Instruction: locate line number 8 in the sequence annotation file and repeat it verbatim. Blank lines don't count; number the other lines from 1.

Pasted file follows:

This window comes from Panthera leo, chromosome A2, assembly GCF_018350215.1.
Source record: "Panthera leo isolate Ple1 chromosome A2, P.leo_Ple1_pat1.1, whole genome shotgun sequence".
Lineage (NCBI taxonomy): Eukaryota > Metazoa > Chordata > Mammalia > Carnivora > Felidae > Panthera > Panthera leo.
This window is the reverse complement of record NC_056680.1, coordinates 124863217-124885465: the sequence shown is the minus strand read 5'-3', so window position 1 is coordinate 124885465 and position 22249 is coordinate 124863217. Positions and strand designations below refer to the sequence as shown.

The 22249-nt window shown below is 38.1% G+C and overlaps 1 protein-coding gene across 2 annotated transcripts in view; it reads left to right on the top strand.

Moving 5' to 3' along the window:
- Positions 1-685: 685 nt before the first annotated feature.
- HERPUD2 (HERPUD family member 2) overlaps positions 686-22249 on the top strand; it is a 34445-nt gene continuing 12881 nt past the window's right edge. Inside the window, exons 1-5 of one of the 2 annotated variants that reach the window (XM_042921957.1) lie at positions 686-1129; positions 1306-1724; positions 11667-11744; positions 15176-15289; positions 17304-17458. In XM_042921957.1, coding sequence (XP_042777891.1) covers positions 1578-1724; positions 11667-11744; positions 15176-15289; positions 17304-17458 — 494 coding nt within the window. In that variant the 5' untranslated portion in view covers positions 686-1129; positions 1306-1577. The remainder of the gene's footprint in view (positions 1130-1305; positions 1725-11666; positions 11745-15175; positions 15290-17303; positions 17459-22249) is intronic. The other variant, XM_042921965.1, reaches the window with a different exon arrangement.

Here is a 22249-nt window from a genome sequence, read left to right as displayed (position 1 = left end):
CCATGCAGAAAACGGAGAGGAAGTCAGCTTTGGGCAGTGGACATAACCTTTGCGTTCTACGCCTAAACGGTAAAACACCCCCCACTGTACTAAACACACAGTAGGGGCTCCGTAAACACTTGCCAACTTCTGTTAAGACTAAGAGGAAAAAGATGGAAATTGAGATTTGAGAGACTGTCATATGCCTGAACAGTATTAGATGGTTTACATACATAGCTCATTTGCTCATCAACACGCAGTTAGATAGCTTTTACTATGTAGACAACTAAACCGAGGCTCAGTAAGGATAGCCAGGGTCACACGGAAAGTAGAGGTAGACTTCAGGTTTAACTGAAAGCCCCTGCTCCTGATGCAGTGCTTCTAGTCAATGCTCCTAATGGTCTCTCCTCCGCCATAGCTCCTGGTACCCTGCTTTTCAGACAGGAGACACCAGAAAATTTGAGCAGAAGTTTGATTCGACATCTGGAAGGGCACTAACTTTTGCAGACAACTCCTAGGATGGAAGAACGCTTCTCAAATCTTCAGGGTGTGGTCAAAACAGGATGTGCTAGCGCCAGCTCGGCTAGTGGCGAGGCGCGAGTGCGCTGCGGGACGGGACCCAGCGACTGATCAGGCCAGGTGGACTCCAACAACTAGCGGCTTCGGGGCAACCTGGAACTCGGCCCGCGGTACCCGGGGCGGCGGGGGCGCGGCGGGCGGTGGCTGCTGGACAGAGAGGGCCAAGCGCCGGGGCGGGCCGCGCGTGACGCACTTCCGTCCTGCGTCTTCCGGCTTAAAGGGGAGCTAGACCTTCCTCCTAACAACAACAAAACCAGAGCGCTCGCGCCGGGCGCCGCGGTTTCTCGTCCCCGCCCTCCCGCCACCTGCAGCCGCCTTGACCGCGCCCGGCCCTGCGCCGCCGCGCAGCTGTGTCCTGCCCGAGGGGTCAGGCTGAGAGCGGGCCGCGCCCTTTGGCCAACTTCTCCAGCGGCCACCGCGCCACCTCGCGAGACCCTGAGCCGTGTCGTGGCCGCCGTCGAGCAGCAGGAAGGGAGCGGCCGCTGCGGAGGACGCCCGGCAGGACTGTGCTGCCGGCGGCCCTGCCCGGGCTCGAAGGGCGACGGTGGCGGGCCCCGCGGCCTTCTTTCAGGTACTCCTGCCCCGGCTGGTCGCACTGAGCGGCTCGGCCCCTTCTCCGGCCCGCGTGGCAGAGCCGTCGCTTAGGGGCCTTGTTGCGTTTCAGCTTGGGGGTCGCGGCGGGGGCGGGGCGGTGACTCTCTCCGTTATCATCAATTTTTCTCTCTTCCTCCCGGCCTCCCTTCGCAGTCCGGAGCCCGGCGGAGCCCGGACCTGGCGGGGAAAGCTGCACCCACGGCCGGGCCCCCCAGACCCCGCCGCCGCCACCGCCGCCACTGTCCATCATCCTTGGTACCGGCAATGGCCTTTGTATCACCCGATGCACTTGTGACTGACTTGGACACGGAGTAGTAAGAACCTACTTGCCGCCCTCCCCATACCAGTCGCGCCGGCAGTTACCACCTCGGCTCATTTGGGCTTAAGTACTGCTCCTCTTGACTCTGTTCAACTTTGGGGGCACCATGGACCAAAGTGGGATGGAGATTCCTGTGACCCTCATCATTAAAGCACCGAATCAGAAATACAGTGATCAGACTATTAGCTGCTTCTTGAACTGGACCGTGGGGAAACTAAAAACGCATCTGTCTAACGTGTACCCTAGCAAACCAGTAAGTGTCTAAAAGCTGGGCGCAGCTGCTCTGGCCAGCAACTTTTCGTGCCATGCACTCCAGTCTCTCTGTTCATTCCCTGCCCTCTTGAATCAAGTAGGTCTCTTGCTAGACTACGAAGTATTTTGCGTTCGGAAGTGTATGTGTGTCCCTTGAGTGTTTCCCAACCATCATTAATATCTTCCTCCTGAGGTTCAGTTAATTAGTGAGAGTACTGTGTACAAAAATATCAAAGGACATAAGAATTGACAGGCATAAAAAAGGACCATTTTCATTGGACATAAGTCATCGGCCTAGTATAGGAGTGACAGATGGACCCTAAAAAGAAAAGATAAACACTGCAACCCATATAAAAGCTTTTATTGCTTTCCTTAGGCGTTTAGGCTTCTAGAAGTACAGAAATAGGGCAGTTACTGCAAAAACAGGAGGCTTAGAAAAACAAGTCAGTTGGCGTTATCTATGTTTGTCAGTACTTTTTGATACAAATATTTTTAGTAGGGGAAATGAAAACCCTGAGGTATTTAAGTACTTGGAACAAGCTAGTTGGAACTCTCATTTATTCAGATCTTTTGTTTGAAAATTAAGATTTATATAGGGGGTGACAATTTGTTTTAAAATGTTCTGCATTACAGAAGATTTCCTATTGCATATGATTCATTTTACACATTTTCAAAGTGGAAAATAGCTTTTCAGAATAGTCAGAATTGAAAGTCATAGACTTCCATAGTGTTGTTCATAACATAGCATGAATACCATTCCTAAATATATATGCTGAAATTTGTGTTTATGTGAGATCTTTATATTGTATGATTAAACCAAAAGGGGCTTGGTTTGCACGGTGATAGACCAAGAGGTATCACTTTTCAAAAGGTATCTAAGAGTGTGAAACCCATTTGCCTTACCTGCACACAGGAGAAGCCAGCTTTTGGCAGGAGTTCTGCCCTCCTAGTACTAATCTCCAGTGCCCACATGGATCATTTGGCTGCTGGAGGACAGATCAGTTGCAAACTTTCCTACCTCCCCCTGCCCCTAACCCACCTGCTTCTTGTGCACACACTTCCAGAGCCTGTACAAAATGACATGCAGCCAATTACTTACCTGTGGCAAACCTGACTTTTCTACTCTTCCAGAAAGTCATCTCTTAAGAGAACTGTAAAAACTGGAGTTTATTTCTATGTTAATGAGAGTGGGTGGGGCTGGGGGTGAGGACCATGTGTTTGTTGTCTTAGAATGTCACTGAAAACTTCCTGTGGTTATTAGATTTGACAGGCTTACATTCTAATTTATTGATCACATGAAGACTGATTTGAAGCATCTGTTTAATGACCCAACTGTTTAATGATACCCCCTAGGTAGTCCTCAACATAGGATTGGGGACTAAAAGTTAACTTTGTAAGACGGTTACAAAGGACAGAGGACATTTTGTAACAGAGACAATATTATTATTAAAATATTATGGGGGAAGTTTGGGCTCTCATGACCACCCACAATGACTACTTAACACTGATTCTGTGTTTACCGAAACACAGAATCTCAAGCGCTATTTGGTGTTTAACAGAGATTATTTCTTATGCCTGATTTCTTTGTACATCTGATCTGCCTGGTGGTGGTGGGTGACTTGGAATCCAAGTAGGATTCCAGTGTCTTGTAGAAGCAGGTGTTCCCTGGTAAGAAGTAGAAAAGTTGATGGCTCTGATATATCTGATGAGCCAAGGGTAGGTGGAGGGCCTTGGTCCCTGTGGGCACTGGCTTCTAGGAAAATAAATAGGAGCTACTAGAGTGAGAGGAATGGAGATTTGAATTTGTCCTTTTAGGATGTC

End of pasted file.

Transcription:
- HERPUD2 (HERPUD family member 2) overlaps positions 686-22249 on the top strand; it is a 34445-nt gene continuing 12881 nt past the window's right edge. Inside the window, exons 1-5 of one of the 2 annotated variants that reach the window (XM_042921957.1) lie at positions 686-1129; positions 1306-1724; positions 11667-11744; positions 15176-15289; positions 17304-17458. In XM_042921957.1, coding sequence (XP_042777891.1) covers positions 1578-1724; positions 11667-11744; positions 15176-15289; positions 17304-17458 — 494 coding nt within the window. In that variant the 5' untranslated portion in view covers positions 686-1129; positions 1306-1577. The remainder of the gene's footprint in view (positions 1130-1305; positions 1725-11666; positions 11745-15175; positions 15290-17303; positions 17459-22249) is intronic. The other variant, XM_042921965.1, reaches the window with a different exon arrangement.